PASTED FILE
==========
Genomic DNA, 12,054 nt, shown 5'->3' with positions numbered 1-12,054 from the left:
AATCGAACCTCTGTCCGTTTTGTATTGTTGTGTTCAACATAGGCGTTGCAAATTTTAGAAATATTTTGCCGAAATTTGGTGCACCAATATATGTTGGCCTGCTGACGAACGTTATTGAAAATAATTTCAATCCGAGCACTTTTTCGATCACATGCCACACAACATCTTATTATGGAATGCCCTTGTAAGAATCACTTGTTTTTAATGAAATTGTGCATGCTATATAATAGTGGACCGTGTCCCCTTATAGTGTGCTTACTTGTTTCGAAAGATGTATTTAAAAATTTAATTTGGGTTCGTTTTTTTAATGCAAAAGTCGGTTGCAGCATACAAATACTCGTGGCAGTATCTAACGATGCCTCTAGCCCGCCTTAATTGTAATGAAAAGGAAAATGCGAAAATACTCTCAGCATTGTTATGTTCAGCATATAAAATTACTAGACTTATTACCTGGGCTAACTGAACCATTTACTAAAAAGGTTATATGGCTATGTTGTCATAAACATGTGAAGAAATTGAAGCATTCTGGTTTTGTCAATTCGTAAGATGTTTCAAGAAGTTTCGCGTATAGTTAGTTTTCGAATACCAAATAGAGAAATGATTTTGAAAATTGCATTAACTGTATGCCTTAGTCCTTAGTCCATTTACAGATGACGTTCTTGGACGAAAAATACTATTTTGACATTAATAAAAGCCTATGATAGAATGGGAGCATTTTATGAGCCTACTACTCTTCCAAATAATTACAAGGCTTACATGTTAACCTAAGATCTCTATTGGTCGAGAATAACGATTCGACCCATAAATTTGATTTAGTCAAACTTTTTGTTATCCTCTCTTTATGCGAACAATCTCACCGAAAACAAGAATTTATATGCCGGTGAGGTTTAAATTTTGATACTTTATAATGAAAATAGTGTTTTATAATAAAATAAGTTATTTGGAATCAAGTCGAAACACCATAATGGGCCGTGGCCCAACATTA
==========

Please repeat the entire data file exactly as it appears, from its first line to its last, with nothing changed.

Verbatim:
Genomic DNA, 12,054 nt, shown 5'->3' with positions numbered 1-12,054 from the left:
AATCGAACCTCTGTCCGTTTTGTATTGTTGTGTTCAACATAGGCGTTGCAAATTTTAGAAATATTTTGCCGAAATTTGGTGCACCAATATATGTTGGCCTGCTGACGAACGTTATTGAAAATAATTTCAATCCGAGCACTTTTTCGATCACATGCCACACAACATCTTATTATGGAATGCCCTTGTAAGAATCACTTGTTTTTAATGAAATTGTGCATGCTATATAATAGTGGACCGTGTCCCCTTATAGTGTGCTTACTTGTTTCGAAAGATGTATTTAAAAATTTAATTTGGGTTCGTTTTTTTAATGCAAAAGTCGGTTGCAGCATACAAATACTCGTGGCAGTATCTAACGATGCCTCTAGCCCGCCTTAATTGTAATGAAAAGGAAAATGCGAAAATACTCTCAGCATTGTTATGTTCAGCATATAAAATTACTAGACTTATTACCTGGGCTAACTGAACCATTTACTAAAAAGGTTATATGGCTATGTTGTCATAAACATGTGAAGAAATTGAAGCATTCTGGTTTTGTCAATTCGTAAGATGTTTCAAGAAGTTTCGCGTATAGTTAGTTTTCGAATACCAAATAGAGAAATGATTTTGAAAATTGCATTAACTGTATGCCTTAGTCCTTAGTCCATTTACAGATGACGTTCTTGGACGAAAAATACTATTTTGACATTAATAAAAGCCTATGATAGAATGGGAGCATTTTATGAGCCTACTACTCTTCCAAATAATTACAAGGCTTACATGTTAACCTAAGATCTCTATTGGTCGAGAATAACGATTCGACCCATAAATTTGATTTAGTCAAACTTTTTGTTATCCTCTCTTTATGCGAACAATCTCACCGAAAACAAGAATTTATATGCCGGTGAGGTTTAAATTTTGATACTTTATAATGAAAATAGTGTTTTATAATAAAATAAGTTATTTGGAATCAAGTCGAAACACCATAATGGGCCGTGGCCCAACATTA